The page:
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Oct. 6 — Apotex Inc. violated the biosimilar statute by refusing to meet the law's marketing notice provision even though it provided other information as required, Amgen Inc. alleged in litigation filed Oct. 2 in federal district court.
This appears to be the first biosimilar lawsuit in which the defendant engaged in the patent and other information exchange as required under the Biologics Price Competition and Innovation Act (BPCIA).
According to Amgen's complaint in the U.S. District Court for the Southern District of Florida, Apotex told Amgen in March 2015 that it had filed a biologic license application (BLA) for a biosimilar of Amgen's cancer treatment Neupogen (filgrastim). Apotex provided Amgen with a copy of the BLA and its manufacturing information for the biosimilar. In addition, Apotex engaged in the “patent dance” with Amgen, an exchange of patent information that resulted in the selection of two Amgen patents that the parties agreed should be the subject of any patent infringement suit brought pursuant.
But Apotex declined to provide Amgen with a date when it expected to market its biosimilar of Neupogen, saying that providing notice of commercial marketing wasn't mandatory because it had given Amgen the BLA and manufacturing and patent information, Amgen said.
Amgen wrote that this violates the BPCIA as interpreted by the U.S. Court of Appeals for the Federal Circuit in Amgen v. Sandoz (9 LSLR 828, 7/24/15).
In his intellectual property blog, Chris Holman, professor of law at the University of Missouri-Kansas City, wrote on Oct. 5 that to his knowledge this is the first biosimilar lawsuit in which the defendant had actually complied with the “patent dance” requirements. He added that he didn't understand the basis for Apotex's justification of not satisfying the notice requirement but was eager to see how it plays out.
A biosimilar is a biologic product that is approved for market by the Food and Drug Administration based on a showing that it is highly similar to an already-approved biologic product known as a reference product.
In Amgen v. Sandoz, Sandoz had refused to share its BLA and manufacturing and patent information with Amgen for Zarxio, its biosimilar of Amgen's Neupogen. Zarxio was the first biosimilar approved by the FDA under the abbreviated approval pathway of the BPCIA.
A panel of the U.S. Court of Appeals for the Federal Circuit agreed with Sandoz that the sharing of the BLA and the manufacturing and patent information exchanges are optional, not mandatory. An applicant's refusal to share the necessary information with the RPS allows the RPS to immediately sue for infringement and for a preliminary injunction delaying release of the biosimilar, it said.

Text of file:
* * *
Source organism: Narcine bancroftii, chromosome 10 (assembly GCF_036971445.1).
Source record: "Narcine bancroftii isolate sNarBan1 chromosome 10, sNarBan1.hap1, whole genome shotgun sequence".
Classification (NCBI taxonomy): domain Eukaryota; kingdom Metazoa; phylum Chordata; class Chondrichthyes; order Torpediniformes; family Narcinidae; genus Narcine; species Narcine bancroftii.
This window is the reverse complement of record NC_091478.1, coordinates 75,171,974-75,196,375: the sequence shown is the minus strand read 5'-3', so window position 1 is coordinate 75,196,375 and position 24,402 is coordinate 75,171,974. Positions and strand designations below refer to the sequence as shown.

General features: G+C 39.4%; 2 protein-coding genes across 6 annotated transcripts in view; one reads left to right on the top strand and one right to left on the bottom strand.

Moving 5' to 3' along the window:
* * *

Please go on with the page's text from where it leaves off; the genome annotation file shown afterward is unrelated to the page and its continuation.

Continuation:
The court disagreed with Sandoz's contention that he BPCIA's 180 days' notice of its plan to commercially market Zarxio could start on the day of the FDA's approval of its application. The notice period can only begin after the FDA has approved the biosimilar for market, the court held. This part of the decision caused Sandoz to delay the release of Zarxio from March until September.
Both Amgen and Sandoz have petitioned for an en banc (full) Federal Circuit hearing of their litigation. The Federal Circuit panel focused on the issue of a company declining to provide the information to an RPS and not what happens if an applicant complies with the information exchange requirements.
In its complaint, Amgen said that, on April 17, Apotex sent Amgen a letter purporting to be Apotex's notice of commercial marketing pursuant to 42 U.S.C. §262(l)(8)(A). The notice failed to specify a date on or after which Apotex intended to commence commercial marketing of its biosimilar. In response, Amgen wrote asking for Apotex to confirm that it intended to provide an effective notice of commercial marketing after the biosimilar was licensed by the FDA.
On Aug. 24, the complaint said, Apotex sent Amgen a letter responding that “because Apotex followed the pathway and provided Amgen with its application and manufacturing information, providing a notice of commercial marketing is not mandatory.
Under Sandoz, Amgen said, Apotex can't provide commercial notice of its intent to market its Neupogen biosimilar because the FDA hasn't yet approved the biosimilar.
Amgen wrote that it is bringing the action “to lift the cloud created by the imminent threat of Apotex's refusal to provide a legally effective Notice of Commercial Marketing pursuant to 42 U.S.C. §262(l)(8)(A).” Without the court providing declaratory judgment that Apotex's notice violates the BPCIA, Amgen wrote, it can't exercise its rights under the statute.
Amgen also asked the court for judgments and declaratory judgments of infringement, injunctions preventing Apotex from infringing the patents, an injunction preventing Apotex from launching its Neupogen biosimilar until a date that is at least 180 days after Apotex provides effective notice to Amgen, damages adequate to compensate Apotex for infringement and attorneys' fees and costs.
Apotex, which is based on Toronto, didn't immediately respond to Bloomberg BNA's e-mail and phone requests for comment. The complaint was filed by Hogan Lovells US LLP, Miami, with Paul, Weiss, Rifkind, Wharton & Garrison, New York, and attorneys from Amgen, of counsel.
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